Margarita (1954); OT: Popcorn and the Movies (1945)

Bapopik at AOL.COM Bapopik at AOL.COM
Sun Feb 15 03:34:54 UTC 2004


   I've posted earlier for "Margarita," but these latest LOS ANGELES TIMES citations are worth a look.

GENE SHERMAN. Los Angeles Times (1886-Current File). Los Angeles, Calif.: Dec 8, 1954. p. 2 (1 page):
   ROSARITO BEACH--In the afternoon you sip a Margarita and gaze pensively across the wide strand.  This is a sort of Mexican daiquiri belted hard by the international set at Acapulco.  Tequila, Cointreau and lemon juice.  Salt the rim of the glass like you sugar a daiquiri.
   They carry a big stick gently.  When sipped in the afternoon, they mellow the memory of morning and tinsel the prospect of evening.  I get the impression they were named for a sultry lady who was the toast of the foreign colony, although margarita is also Spanish for daisy.  And it figures.
   THE LOBSTER taquitos go well with the Margarita, very little hot sauce.

GENE SHERMAN. Los Angeles Times (1886-Current File). Los Angeles, Calif.: Feb 8, 1955. p. 2 (1 page):
   Was introduced to the Margarita, tequila's answer to the Martini, while in Mexico some weeks ago.  Now informed the Margarita was invented by Mr. Johnny Durlesser, head barman of the Tail o' the Cock, in 1937.


   Andy Smith, famous editor of the forthcoming OXFORD ENCYCLOPEDIA OF AMERICAN FOOD AND DRINK, was in the NEW YORK TIMES on February 9th:
Samuel M. Rubin, Vendor, Dies at 85; Put Fresh Popcorn in Theaters
Published: February 9, 2004

Samuel M. Rubin, who was known as "Sam the Popcorn Man" for making popcorn almost as popular in New York City movie theaters as jokes and kisses, died on Thursday. He was 85.

He died in Boynton Beach, Fla., his daughter, Karen Rubin, said.

Movies had prospered without popcorn until the Great Depression, when theater owners scrambled to make up for reduced ticket prices by turning to "audible edibles." The appetite of moviegoers was so great that from 1934 to 1940, the nation's annual popcorn harvest grew from 5 million to 100 million pounds.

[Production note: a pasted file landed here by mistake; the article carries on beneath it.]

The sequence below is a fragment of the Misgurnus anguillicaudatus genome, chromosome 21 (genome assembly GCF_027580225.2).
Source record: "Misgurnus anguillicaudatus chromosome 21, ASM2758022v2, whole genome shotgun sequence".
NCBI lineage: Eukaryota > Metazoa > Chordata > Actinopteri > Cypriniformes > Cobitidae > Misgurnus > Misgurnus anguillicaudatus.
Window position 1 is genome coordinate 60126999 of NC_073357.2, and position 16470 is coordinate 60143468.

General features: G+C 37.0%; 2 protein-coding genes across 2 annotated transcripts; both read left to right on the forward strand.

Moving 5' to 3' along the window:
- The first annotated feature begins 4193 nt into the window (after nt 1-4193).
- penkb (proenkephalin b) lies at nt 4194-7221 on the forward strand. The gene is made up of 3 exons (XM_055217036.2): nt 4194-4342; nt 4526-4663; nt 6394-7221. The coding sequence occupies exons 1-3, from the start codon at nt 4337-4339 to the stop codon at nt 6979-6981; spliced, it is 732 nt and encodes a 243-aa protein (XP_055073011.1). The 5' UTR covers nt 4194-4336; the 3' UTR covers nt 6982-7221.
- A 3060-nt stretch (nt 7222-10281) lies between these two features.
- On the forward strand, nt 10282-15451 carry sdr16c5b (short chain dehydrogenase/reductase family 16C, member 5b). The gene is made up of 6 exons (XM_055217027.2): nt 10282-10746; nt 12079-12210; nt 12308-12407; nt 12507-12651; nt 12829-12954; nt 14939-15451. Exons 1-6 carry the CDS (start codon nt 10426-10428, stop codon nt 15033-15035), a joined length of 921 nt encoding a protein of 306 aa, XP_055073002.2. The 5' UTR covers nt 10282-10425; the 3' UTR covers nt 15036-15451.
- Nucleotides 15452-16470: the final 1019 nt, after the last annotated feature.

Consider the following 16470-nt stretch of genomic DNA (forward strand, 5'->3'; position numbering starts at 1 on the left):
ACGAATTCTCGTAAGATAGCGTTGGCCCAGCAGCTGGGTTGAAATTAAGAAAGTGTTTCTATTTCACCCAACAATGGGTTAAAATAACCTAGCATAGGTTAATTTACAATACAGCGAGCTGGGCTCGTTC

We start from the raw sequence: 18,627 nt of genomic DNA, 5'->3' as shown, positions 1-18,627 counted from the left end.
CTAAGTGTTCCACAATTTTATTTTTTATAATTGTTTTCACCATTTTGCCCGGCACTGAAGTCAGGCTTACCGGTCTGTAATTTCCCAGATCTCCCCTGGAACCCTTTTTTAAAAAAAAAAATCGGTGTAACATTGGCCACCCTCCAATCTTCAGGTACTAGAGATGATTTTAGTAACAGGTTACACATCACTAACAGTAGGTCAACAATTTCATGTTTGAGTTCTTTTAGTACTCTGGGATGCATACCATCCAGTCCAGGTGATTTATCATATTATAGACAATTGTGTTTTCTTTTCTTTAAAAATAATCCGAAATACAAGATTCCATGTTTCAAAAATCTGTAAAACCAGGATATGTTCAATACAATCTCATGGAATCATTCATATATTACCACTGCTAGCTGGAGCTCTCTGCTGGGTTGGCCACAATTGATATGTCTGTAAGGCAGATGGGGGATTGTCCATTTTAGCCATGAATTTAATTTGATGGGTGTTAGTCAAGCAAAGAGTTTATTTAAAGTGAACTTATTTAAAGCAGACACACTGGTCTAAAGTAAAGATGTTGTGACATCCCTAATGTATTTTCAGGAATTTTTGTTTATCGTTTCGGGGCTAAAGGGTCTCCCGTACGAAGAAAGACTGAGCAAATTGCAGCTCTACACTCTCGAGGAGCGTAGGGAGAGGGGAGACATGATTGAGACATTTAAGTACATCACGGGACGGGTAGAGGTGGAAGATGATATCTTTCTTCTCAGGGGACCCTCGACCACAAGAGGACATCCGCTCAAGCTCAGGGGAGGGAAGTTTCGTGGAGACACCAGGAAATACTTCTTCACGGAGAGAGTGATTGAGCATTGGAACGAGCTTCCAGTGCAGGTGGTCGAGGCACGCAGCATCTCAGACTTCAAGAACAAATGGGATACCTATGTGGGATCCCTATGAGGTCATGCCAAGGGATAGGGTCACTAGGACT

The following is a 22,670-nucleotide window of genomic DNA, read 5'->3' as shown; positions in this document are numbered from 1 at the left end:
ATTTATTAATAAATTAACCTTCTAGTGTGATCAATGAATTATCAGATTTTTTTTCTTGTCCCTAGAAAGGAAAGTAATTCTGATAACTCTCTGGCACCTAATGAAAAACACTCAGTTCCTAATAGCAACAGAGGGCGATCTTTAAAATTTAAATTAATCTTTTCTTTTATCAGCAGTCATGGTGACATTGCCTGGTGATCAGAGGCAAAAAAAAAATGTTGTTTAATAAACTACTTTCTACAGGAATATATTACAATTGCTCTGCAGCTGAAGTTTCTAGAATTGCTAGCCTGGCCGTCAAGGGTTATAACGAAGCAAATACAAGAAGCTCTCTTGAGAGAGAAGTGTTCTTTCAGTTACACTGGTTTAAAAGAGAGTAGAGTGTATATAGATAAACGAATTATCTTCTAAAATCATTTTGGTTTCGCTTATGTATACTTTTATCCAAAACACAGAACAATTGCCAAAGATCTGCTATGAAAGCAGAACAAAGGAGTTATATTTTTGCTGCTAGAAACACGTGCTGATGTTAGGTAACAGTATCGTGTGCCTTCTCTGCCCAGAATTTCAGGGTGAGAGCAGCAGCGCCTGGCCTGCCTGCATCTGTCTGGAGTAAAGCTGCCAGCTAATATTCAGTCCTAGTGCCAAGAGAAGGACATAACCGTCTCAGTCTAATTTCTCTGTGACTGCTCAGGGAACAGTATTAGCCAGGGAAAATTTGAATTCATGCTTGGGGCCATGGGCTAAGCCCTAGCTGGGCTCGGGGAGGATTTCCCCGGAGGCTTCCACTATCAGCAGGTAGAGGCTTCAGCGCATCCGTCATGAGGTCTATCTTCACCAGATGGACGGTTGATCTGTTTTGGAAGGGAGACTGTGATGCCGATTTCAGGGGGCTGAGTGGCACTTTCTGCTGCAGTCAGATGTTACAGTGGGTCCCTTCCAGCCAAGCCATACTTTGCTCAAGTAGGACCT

Marty Winter, who worked for Mr. Rubin and in turn employed him over their careers of more than 60 years in the movie concession business, recalled that Mr. Rubin saw popcorn being made in Oklahoma City on a visit around 1930 and started selling it at concessions he controlled when he returned to New York.

But Mr. Rubin's daughter and another longtime business colleague, Carl Levine, said it was not until the early 1950's that Mr. Rubin began to sell popcorn in a major way. At the time, his company, ABC Consolidated, now part of the Ogden Corporation, had the refreshments concession for major movie chains in the New York metropolitan area, including RKO, Brandt and Loews.

Andrew F. Smith, the author of "Popped Culture: The Social History of Popcorn in America," said New York theaters were among the last to embrace popcorn, because it had a small profit margin, popping machines were a fire hazard and the snack seemed a bit déclassé. Charles Cretors, the president of C. Cretors & Company, which has made popping machines since 1885, agreed that New York was late to the popping game and suggested that part of the reason may have been that early popping oils contained lard, which is not kosher.

Mr. Smith said that popcorn was being sold in some New York theaters by the 1940's and that if Mr. Rubin began selling it in earnest in the early 1950's, he "was certainly not the first."

But Mr. Rubin was very likely the first to pop corn in machines on a widespread basis in theaters. He had begun by popping the kernels in Long Island City and trucking the result to theaters, but quickly realized that the smell of popping corn would not exactly hurt sales. Improvements in machines had lessened the fire danger.

A spokeswoman for the Popcorn Board in Chicago confirmed that ABC was a very large buyer of popcorn in the 1950's.

   The TIMES receives the evidence, then ignores it?
   Mr. Rubin was very likely NOT the first to pop corn in machines on a widespread basis in theaters.

LEE SHIPPEY. Los Angeles Times (1886-Current File). Los Angeles, Calif.: Jul 24, 1945. p. A4 (1 page):
   Ray A. Collins has a peeve against those movie theaters in which popcorn and candy bars are vended.

Farmers Market... With Fred Beck
Los Angeles Times (1886-Current File). Los Angeles, Calif.: Jul 6, 1946. p. 2 (1 page):
   Of course it is almost impossible to get tickets to anything--and too much popcorn eating goes on at the movies.

Groucho Marx. Los Angeles Times (1886-Current File). Los Angeles, Calif.: Nov 17, 1946. p. C14 (2 pages)
Pg. 16:  MANY people are living in the balconies of movie theaters.  The loges are ideal for sleeping and so are most of the pictures.  In the lobby, you can purchase popcorn, Sen-Sen, chocolate bars and peanuts.

The Lighter Side
HENRY McLEMORE. Los Angeles Times (1886-Current File). Los Angeles, Calif.: Nov 20, 1946. p. 12 (1 page):
   I have friends who speak just as knowingly of the popcorn at the Empire, the candy at the Cameo, and the chocolate cracwers (?--ed.) at the Bijou as world travelers used to discuss the pheasant at Hoercher's in Berlin, the venison at Lippert's in Prague, and the steak and kidney pie at the Colony in New York.

Popcorn and the Movies
JOHN H NASH. Los Angeles Times (1886-Current File). Los Angeles, Calif.: Dec 23, 1946. p. A4 (1 page):
   Popcorn is an American institution.  So are the movies.  The combination of both is the latest in public entertainment.  Quite a few theaters feature in their lounge the sale of fresh popcorn.

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